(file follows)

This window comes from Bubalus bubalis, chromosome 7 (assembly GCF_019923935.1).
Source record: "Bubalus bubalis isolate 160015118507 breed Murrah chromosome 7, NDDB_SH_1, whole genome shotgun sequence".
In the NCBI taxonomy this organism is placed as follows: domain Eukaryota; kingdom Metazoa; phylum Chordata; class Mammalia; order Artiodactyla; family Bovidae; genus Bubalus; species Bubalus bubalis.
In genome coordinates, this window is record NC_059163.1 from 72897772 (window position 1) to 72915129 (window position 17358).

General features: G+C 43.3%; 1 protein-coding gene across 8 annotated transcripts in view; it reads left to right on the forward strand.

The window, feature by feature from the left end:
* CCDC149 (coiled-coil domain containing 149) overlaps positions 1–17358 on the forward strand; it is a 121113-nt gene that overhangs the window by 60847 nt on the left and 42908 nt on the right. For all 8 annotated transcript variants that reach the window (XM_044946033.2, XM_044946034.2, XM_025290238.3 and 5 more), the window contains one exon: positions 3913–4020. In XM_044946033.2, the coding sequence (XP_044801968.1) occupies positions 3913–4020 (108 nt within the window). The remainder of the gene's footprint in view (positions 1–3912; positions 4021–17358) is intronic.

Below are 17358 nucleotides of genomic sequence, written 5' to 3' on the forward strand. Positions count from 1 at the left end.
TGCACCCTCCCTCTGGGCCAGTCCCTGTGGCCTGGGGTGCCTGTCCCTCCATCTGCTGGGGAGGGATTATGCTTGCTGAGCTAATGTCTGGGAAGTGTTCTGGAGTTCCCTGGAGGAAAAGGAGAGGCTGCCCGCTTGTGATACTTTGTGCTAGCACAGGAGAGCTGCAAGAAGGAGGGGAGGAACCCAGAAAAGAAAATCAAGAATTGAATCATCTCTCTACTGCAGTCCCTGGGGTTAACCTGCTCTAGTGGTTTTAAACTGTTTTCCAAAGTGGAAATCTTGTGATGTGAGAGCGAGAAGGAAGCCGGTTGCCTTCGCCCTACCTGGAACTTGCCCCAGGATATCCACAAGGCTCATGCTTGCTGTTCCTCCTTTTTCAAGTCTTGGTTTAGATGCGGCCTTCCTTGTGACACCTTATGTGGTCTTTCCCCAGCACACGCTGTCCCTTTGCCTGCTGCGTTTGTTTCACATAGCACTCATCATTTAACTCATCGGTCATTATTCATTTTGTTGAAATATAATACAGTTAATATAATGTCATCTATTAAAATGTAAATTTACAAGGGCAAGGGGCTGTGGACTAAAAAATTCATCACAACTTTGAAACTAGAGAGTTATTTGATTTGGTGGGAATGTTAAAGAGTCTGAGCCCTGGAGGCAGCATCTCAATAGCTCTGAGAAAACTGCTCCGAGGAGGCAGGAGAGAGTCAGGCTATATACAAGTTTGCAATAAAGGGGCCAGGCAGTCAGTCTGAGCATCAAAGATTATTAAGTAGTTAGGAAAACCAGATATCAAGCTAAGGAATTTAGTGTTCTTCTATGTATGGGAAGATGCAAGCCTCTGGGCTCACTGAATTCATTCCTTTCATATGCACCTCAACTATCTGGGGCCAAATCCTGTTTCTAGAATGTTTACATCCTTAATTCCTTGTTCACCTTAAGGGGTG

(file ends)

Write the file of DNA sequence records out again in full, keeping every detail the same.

This window comes from Bubalus bubalis, chromosome 7 (assembly GCF_019923935.1).
Source record: "Bubalus bubalis isolate 160015118507 breed Murrah chromosome 7, NDDB_SH_1, whole genome shotgun sequence".
In the NCBI taxonomy this organism is placed as follows: domain Eukaryota; kingdom Metazoa; phylum Chordata; class Mammalia; order Artiodactyla; family Bovidae; genus Bubalus; species Bubalus bubalis.
In genome coordinates, this window is record NC_059163.1 from 72897772 (window position 1) to 72915129 (window position 17358).

General features: G+C 43.3%; 1 protein-coding gene across 8 annotated transcripts in view; it reads left to right on the forward strand.

The window, feature by feature from the left end:
* CCDC149 (coiled-coil domain containing 149) overlaps positions 1–17358 on the forward strand; it is a 121113-nt gene that overhangs the window by 60847 nt on the left and 42908 nt on the right. For all 8 annotated transcript variants that reach the window (XM_044946033.2, XM_044946034.2, XM_025290238.3 and 5 more), the window contains one exon: positions 3913–4020. In XM_044946033.2, the coding sequence (XP_044801968.1) occupies positions 3913–4020 (108 nt within the window). The remainder of the gene's footprint in view (positions 1–3912; positions 4021–17358) is intronic.

Below are 17358 nucleotides of genomic sequence, written 5' to 3' on the forward strand. Positions count from 1 at the left end.
TGCACCCTCCCTCTGGGCCAGTCCCTGTGGCCTGGGGTGCCTGTCCCTCCATCTGCTGGGGAGGGATTATGCTTGCTGAGCTAATGTCTGGGAAGTGTTCTGGAGTTCCCTGGAGGAAAAGGAGAGGCTGCCCGCTTGTGATACTTTGTGCTAGCACAGGAGAGCTGCAAGAAGGAGGGGAGGAACCCAGAAAAGAAAATCAAGAATTGAATCATCTCTCTACTGCAGTCCCTGGGGTTAACCTGCTCTAGTGGTTTTAAACTGTTTTCCAAAGTGGAAATCTTGTGATGTGAGAGCGAGAAGGAAGCCGGTTGCCTTCGCCCTACCTGGAACTTGCCCCAGGATATCCACAAGGCTCATGCTTGCTGTTCCTCCTTTTTCAAGTCTTGGTTTAGATGCGGCCTTCCTTGTGACACCTTATGTGGTCTTTCCCCAGCACACGCTGTCCCTTTGCCTGCTGCGTTTGTTTCACATAGCACTCATCATTTAACTCATCGGTCATTATTCATTTTGTTGAAATATAATACAGTTAATATAATGTCATCTATTAAAATGTAAATTTACAAGGGCAAGGGGCTGTGGACTAAAAAATTCATCACAACTTTGAAACTAGAGAGTTATTTGATTTGGTGGGAATGTTAAAGAGTCTGAGCCCTGGAGGCAGCATCTCAATAGCTCTGAGAAAACTGCTCCGAGGAGGCAGGAGAGAGTCAGGCTATATACAAGTTTGCAATAAAGGGGCCAGGCAGTCAGTCTGAGCATCAAAGATTATTAAGTAGTTAGGAAAACCAGATATCAAGCTAAGGAATTTAGTGTTCTTCTATGTATGGGAAGATGCAAGCCTCTGGGCTCACTGAATTCATTCCTTTCATATGCACCTCAACTATCTGGGGCCAAATCCTGTTTCTAGAATGTTTACATCCTTAATTCCTTGTTCACCTTAAGGGGTG